Sources told ESPN that Nowitzki, who faced a Wednesday deadline to either become a free agent or lock himself into an $8.7 million option next season, formally notified the club of his intentions with one day to spare.
Nowitzki won't be the only Maverick to opt out by the deadline. Sources told ESPN on Tuesday that Chandler Parsons will follow through on his plans to become a free agent despite Mavs owner Mark Cuban's attempts to convince him to opt in for the final season of his three-year, $46 million contract. With the salary cap spiking to a projected $94 million this summer, Parsons' camp expects him to receive a significant raise in free agency.
After premature reports in May that he had already come to a decision, Nowitzki weighed whether to opt in or opt out for much of the past month before ultimately deciding to return to the open market for the first time since the summer of 2014.
Yet the overwhelming expectation, both in Dallas and leaguewide, is that Nowitzki intends to stay with the Mavericks, who acquired him on draft night in 1998 and have made him the focal point of their franchise ever since.
"Dirk gets to do what Dirk wants," Cuban said during a recent public appearance. "Period, end of story.
"I told him the other day: If Dirk wants to be the head coach, we'll move Rick [Carlisle] over a little bit. Dirk's done so much for this franchise, he's earned that opportunity."
In his last public comments on the matter before leaving the country to see his brother-in-law, Martin Olsson, play for Sweden, Nowitzki said earlier this month: "Since I felt great, played decent, I might opt out and sign a two- or three-year deal. That's probably the plan for now."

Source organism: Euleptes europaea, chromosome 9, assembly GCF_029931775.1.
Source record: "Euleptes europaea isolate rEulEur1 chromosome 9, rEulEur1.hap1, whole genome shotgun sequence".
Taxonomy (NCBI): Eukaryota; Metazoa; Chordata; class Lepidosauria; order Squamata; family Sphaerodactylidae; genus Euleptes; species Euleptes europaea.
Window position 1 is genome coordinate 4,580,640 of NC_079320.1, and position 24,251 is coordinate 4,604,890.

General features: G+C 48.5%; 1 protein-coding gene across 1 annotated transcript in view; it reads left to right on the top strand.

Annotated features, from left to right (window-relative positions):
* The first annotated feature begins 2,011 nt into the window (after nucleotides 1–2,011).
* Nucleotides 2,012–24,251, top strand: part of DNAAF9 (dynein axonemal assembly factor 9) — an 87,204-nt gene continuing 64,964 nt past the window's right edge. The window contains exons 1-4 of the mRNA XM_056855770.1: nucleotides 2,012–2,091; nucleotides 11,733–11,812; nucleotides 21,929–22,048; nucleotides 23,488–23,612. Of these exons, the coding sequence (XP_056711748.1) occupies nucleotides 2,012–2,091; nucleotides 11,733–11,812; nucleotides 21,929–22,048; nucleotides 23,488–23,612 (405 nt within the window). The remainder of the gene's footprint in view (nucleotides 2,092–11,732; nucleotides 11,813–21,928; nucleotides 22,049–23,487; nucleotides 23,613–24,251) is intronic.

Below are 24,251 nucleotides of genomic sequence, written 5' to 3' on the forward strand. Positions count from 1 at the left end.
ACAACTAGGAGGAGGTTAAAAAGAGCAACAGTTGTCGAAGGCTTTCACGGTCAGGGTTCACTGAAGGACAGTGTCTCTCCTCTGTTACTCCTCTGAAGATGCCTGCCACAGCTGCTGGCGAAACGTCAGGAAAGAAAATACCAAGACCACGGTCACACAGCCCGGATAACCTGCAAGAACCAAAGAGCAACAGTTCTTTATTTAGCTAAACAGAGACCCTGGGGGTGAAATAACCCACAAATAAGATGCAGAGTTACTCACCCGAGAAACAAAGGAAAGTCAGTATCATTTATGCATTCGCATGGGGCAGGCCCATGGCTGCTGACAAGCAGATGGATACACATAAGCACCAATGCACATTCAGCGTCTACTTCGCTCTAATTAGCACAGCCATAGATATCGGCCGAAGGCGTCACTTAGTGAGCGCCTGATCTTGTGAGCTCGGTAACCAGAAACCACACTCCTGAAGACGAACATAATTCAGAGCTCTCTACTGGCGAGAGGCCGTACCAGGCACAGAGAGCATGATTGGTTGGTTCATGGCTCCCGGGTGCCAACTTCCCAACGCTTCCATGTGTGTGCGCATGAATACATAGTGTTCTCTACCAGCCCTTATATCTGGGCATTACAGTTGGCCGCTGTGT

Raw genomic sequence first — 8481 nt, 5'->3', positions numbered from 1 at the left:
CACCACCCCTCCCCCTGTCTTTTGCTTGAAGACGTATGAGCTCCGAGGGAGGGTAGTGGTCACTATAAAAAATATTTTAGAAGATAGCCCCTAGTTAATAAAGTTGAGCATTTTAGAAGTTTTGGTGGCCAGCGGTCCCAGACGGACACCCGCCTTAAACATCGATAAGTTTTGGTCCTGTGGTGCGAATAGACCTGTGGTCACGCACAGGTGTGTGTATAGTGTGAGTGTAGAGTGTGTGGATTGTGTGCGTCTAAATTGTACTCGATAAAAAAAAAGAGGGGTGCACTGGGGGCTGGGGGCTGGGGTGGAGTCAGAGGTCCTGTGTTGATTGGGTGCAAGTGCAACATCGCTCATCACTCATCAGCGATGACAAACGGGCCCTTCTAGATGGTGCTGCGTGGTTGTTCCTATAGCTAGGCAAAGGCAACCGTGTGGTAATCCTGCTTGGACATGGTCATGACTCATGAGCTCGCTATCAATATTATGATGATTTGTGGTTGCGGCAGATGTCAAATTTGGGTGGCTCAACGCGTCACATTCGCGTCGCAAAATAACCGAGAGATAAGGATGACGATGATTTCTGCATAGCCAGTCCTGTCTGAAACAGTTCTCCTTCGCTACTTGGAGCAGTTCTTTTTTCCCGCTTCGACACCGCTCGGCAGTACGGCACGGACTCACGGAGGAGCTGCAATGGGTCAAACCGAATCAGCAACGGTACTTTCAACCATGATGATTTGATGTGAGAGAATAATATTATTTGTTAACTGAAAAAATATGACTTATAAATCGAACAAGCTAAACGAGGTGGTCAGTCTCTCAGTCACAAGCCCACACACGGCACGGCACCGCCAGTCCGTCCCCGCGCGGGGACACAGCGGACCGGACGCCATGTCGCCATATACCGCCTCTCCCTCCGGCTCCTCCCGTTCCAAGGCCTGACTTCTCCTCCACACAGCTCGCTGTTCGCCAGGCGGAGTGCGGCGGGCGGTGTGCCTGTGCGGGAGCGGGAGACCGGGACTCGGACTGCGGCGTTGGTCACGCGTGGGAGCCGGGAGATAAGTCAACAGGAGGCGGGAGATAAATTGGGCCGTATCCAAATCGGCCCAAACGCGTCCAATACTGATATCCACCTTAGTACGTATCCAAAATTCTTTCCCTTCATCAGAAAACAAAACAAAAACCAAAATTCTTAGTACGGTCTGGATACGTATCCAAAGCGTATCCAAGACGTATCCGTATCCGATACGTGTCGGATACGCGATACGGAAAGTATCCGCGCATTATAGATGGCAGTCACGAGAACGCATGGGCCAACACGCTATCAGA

Nowitzki, who turned 38 this past Sunday, has spent his entire 18-year career with the Mavericks, earning an MVP award, one NBA Finals MVP trophy and 13 All-Star selections. He is sixth on the NBA's all-time scoring list with 29,491 career points and is on pace to surpass Wilt Chamberlain to move into the top five at some point in the 2017-18 season as long as he avoids significant injury.
Tuesday's decision takes Nowitzki out of the final season of his three-year, $25 million contract, which represented a steep hometown discount to provide the Mavs the salary-cap flexibility to construct a contender during Nowitzki's twilight years. The Mavs, however, have failed to get out of the first round since their 2011 title run, although Nowitzki led them in scoring again this past season.
The 7-footer from Germany has consistently maintained that he fully intends to finish his career with the Mavs, saying he would be particularly proud to play 20 seasons with only one team. Kobe Bryant, who retired at the end of this past season after 20 seasons with the Los Angeles Lakers, is the only player in league history to spend an entire two-decade career with only one franchise.
Tim Duncan can become another member of that club if he returns to the San Antonio Spurs next season.
Nowitzki has acknowledged that his decision to stay in Dallas would be much more difficult if the Mavs hadn't broken through to win the title in 2011. With a championship ring in his possession, Nowitzki has repeatedly said the only reason he would consider playing for another franchise is if the Mavs opted for a full-fledged rebuilding plan, which doesn't interest Cuban in the least.
Information from ESPN's Tim MacMahon was used in this report.
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